FIG. 15 is a sectional elevational view, taken along line 15--15 in FIG. 16, of a tandem connector.

FIG. 16 is an end view of the tandem connector.

FIG. 17 is an elevational view of a bottom bull plug and washing shoe assembly.

DETAILED DESCRIPTION OF PREFERRED EMBODIMENT

A portion of a deviated well bore is shown in FIG. 1. The illustrated portion includes a vertical section 2 and non-vertical sections including a horizontal section 4. The sections are lined with a casing 6 and a slotted liner 8 which may or may not be cemented into the well bore in a known manner. The casing 6 and the slotted liner 8 are known types. A suitable type of slotted liner 8 is illustrated in FIG. 2. The illustrated liner 8 is cylindrical with circumferentially and longitudinally spaced slots 10. A detail of the slots 10 is shown in FIG. 3.

Referring to FIG. 1, a perforating gun 12 constructed in accordance with the present invention is lowered into the well on a known type of equipment, such as on a tubing string 14. In the preferred embodiment, the tubing string 14 is a coil tubing having a firing line inside. Other types of conveyor devices and detonating systems (e.g., a pressure type initiating system) can be used.

The perforating gun 12 is connected to the tubing string 14 by a firing head 16 and a top sub connector 18. At the bottom of the perforating gun 12 (i.e., at the right-hand end as viewed in FIG. 1), there is connected a bull plug and washing shoe assembly 20. The firing head 16 and the assembly 20 are of known types. The top sub 18 will be further described hereinbelow.

The apparatus shown in FIG. 1 can include other equipment, such as a casing collar locator connected above the perforating gun 12. Also, multiple guns 12 can be connected in series, such as by a tandem coupling device 24. A preferred embodiment is shown in FIGS. 15 and 16 and further described hereinbelow.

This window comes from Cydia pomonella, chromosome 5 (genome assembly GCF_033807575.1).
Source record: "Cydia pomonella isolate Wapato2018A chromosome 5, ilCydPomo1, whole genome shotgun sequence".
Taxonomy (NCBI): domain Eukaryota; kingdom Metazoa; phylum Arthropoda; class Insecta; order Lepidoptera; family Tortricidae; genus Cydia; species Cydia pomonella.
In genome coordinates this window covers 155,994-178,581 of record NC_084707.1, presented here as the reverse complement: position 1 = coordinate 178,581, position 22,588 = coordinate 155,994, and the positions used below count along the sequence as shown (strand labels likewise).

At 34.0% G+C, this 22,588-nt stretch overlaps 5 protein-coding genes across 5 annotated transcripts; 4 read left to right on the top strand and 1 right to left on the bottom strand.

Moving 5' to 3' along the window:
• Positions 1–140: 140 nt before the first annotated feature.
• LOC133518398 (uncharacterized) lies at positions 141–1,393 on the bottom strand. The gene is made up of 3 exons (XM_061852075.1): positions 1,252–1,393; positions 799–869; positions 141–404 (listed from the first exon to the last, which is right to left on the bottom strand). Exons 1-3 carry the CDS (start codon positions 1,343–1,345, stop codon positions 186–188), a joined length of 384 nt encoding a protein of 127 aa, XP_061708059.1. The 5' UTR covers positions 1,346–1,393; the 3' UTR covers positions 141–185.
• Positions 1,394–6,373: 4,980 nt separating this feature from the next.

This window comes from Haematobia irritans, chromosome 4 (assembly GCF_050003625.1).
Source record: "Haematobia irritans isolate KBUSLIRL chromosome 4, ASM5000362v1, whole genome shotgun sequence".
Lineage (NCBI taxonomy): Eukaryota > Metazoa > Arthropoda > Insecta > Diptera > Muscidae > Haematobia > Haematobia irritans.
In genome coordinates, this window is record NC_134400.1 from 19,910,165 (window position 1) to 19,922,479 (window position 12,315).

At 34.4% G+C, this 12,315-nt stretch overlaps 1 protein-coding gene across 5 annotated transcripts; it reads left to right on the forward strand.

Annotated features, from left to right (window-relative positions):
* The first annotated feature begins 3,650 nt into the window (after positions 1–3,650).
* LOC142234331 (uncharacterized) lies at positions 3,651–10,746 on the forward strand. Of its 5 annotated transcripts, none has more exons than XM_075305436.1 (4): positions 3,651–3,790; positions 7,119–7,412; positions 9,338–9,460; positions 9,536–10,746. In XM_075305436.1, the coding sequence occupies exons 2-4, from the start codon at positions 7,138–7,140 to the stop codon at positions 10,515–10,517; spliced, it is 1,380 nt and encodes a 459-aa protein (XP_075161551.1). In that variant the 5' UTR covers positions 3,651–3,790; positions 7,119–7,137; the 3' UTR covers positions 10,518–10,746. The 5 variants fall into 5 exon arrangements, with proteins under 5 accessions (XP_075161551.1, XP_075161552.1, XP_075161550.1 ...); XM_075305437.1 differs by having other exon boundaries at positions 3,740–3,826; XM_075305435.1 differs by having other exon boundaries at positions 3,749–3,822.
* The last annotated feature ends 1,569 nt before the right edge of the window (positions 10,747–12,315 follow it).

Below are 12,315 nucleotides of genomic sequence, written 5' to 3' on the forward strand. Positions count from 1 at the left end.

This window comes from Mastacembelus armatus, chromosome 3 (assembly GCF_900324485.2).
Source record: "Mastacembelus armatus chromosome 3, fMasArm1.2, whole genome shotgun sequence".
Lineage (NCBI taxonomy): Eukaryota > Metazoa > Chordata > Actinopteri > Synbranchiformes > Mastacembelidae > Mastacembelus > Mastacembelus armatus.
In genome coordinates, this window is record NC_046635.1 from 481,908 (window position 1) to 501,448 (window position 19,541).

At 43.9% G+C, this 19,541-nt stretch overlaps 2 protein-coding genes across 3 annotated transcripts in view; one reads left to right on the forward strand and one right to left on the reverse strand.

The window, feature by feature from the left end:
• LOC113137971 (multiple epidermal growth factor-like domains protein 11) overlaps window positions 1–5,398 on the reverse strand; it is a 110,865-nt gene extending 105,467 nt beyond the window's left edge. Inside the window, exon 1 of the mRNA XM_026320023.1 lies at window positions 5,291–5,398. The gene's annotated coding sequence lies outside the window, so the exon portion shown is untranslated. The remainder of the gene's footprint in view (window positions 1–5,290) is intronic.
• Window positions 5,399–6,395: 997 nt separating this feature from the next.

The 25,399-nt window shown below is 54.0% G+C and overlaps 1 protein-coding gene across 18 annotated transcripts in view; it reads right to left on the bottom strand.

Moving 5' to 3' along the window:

The components shown assembled in FIG. 1 permit fluid to be circulated through the tubing string 14, the gun 12 and the well as illustrated by arrows 26 in FIG. 1. This circulation flushes sand 28 within the slotted liner 8 so that the perforating gun 12 can be emplaced and removed.

The preferred embodiment of the perforating gun 12 will be described with reference to FIGS. 4-12.

Broadly, the perforating gun 12 includes support means for carrying a plurality of conventional explosive charges, one of which is represented in dot-dash lining and marked with reference numeral 30 in FIG. 4. The perforating gun 12 also includes channel means for conducting a fluid through the support means, which channel means is spaced from where the plurality of explosive charges are carried.

Referring to FIGS. 4-6, the support means includes a cylindrical body 32 having an axial opening 34 which makes the body have an annular transverse cross section.

Extending from the axial opening 34 are a plurality of circumferentially and longitudinally spaced radial ports 36 defined through the wall of the body 32. As shown in FIGS. 6A and 6B, there are twenty-eight ports 36 in the illustrated embodiment. The ports 36 can have any desired layout, but a right hand spiral is illustrated in FIGS. 6A and 6B. Other configurations can be used; however, it is preferred that the ports 36 do not circumferentially overlap along the length of the body 32 so that continuous linear longitudinal paths are provided for the channel means. Each of the ports 36 includes a threaded bore 38 axially aligned with a counterbore 40. Spaced across the diameter of the body 32 is an associated recess 42 for supporting the rear end of a charge.